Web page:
Special Facilities

Named after beloved MIT professor, engineer, and inventor Harold “Doc” Edgerton, the Edgerton Center is a special space on campus—full of workspaces, machinery, and hands-on training programs—for all kinds of makers. It’s a place to skill-build, create prototypes, or just get advice for self-initiated independent projects (there are lots and lots of curious and motivated students at MIT) or for projects for credit. Here you might find students in one of the three Student Shops learning to fabricate the parts of a flashlight from scratch and working with 3-D printers or over in the Strobe Lab learning the fundamentals of high-speed imaging. Edgerton is also the hub for many of the student teams on campus such as the Solar Electric Vehicle Team, which designs 100 percent solar powered cars to race in long distance competitions, and the MIT Robotics Team, which enters and designs for a variety of competitions in the field of robotics.


Application Deadlines
Feb 15
Notification Date
Mar 15

Required Forms

Business Farm Supp
Forms CSSProfile
Forms Divorced Parent

Bottom Line

For the fall and spring terms, MIT tuition is about $46,400. Room and board averages about $13,730 per academic year, though those costs vary depending on a student's living situation. Books run about $1,000. MIT admits students without regard to their familys' circumstances and awards financial aid to students solely on the basis of need. The school is very clear that its sticker price not scare away applicants; approximately 75 percent of undergrads receive some form of aid. They also try to limit the amount of aid provided in loan form, aiming to meet the first $6,000 of need with loans or oncampus work, and covering the remainder of a student's demonstrated need with a scholarship.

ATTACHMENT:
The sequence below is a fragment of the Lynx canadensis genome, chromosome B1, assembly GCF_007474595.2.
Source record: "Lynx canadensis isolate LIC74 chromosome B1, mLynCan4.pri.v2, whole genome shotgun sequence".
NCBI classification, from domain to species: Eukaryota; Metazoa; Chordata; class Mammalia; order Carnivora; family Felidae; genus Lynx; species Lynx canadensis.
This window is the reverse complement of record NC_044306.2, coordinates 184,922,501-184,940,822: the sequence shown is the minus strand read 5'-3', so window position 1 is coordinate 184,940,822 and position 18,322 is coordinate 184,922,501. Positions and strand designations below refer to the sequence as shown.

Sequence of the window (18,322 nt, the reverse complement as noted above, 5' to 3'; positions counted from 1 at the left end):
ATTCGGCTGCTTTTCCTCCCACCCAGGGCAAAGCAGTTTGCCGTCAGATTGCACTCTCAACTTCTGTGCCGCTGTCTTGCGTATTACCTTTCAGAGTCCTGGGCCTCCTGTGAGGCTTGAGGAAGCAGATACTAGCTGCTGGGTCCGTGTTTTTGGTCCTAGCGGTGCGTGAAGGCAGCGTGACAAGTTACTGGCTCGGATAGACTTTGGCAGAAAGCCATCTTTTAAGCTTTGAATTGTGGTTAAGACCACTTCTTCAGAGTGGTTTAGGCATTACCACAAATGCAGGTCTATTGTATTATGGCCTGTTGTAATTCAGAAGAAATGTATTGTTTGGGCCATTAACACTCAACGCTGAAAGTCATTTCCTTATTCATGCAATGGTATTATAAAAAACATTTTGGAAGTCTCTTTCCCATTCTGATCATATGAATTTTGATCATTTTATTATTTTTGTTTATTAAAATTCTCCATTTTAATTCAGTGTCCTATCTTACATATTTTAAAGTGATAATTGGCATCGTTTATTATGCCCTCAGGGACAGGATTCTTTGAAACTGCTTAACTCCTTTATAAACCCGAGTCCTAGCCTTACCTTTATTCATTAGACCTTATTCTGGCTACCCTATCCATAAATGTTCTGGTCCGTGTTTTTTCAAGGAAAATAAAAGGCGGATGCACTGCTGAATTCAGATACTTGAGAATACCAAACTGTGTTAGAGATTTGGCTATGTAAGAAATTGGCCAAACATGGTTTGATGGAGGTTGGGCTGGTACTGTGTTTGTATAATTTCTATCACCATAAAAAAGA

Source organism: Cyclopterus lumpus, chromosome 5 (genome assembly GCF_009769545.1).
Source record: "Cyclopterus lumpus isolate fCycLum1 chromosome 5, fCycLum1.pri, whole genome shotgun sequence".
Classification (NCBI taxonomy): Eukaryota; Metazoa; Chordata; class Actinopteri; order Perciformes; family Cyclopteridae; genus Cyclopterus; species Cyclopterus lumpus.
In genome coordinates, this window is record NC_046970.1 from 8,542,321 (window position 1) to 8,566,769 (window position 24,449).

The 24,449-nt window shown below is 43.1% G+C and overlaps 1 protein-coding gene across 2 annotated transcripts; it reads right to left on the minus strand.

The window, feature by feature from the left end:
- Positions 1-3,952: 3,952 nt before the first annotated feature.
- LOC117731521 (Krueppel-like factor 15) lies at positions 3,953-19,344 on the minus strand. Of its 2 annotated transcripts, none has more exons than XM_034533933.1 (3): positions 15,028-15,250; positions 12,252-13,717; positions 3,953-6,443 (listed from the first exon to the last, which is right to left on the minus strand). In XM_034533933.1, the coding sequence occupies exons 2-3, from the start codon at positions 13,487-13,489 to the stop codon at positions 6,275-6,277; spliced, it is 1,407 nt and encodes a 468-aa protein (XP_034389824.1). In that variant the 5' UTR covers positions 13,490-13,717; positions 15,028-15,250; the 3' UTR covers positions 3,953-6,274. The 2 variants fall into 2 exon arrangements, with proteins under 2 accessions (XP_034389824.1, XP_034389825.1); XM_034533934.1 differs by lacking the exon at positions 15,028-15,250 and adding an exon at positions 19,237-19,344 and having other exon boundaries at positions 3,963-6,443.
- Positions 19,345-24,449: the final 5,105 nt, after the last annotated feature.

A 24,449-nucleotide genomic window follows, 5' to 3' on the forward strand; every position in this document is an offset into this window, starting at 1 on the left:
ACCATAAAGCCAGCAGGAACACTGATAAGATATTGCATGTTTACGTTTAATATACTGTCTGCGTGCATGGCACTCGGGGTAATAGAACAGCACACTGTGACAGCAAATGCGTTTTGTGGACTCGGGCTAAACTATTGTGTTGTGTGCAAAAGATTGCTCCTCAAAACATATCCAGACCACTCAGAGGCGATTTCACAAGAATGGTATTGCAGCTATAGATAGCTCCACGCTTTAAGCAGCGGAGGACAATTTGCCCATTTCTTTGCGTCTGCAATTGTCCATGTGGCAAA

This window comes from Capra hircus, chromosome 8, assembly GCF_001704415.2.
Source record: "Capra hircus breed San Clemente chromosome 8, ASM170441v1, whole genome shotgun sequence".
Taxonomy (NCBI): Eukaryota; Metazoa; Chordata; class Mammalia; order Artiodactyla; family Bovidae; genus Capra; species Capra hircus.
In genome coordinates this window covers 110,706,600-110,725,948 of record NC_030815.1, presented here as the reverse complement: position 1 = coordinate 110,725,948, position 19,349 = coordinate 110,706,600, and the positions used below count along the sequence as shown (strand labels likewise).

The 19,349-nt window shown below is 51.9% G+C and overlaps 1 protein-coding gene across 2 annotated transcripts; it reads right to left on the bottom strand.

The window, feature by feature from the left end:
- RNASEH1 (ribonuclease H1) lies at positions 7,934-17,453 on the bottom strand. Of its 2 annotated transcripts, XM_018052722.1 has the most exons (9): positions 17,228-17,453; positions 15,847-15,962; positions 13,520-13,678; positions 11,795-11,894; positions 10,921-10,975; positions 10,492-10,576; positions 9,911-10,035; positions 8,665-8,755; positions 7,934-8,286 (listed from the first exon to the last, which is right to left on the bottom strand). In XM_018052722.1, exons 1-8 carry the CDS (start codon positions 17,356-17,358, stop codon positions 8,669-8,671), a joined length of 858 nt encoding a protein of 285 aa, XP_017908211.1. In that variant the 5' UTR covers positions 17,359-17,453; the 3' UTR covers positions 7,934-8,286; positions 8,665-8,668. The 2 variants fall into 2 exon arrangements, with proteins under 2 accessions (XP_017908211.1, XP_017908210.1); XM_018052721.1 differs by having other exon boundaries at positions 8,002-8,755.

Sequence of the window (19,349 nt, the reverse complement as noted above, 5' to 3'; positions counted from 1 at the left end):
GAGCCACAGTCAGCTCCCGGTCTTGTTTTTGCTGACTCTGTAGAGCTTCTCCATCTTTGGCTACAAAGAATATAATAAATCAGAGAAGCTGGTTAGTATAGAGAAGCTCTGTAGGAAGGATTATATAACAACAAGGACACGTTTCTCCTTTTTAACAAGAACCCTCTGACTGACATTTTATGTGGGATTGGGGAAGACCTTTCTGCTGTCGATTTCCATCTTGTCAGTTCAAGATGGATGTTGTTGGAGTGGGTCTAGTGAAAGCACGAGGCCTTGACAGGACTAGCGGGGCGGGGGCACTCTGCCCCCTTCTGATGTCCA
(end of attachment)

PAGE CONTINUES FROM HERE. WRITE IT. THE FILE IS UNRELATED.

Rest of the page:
Bang For Your Buck

Aid from all sources totals more than $115.6 million, and 72 percent of that total is provided by MIT Scholarships. Sixty-two percent of undergraduates qualify for need-based MIT Scholarships, and the average scholarship award exceeds $32,000. MIT is one of only a few number of institutions that have remained wholly committed to needblind admissions and need-based aid. (There are no purely merit-based scholarships.) What truly sets MIT apart, however, is the percentage of students from lower-income households. Twenty-eight percent of MIT undergraduates are from families earning less than $75,000 a year, and 19 percent qualify for a federal Pell Grant. MIT also educates a high proportion of first-generation college students, including 16 percent of the current freshman class.

Financial Aid Statistics

Average Freshman Total Need-Based Gift Aid

Average Undergraduate Total Need-Based Gift Aid

Average Need-Based Loan

Undergraduates who have borrowed through any loan program

Average amount of loan debt per graduate

Average amount of each freshman scholarship/grant package

Financial aid provided to international students

Expenses per Academic Year

Required Fees
Average Cost for Books and Supplies

Tuition / Fees Vary by Year of Study
Board for Commuters
Transportation for Commuters

On-Campus Room and Board
Comprehensive Fee

Available Aid

Financial Aid Methodology

Scholarships and Grants


Need-Based College/University Scholarship or Grant Aid from Institutional Funds
Need-Based Federal Pell
Need-Based Private Scholarships
Need-Based SEOG
Need-Based State Scholarships

Federal Direct Student Loan Programs
Direct PLUS Loans
Direct Subsidized Stafford Loans
Direct Unsubsidized Stafford Loans

Federal Family Education Loan Programs (FFEL)
College/university loans from institutional funds
Federal Perkins Loans

Is Institutional Employment Available (other than Federal Work Study)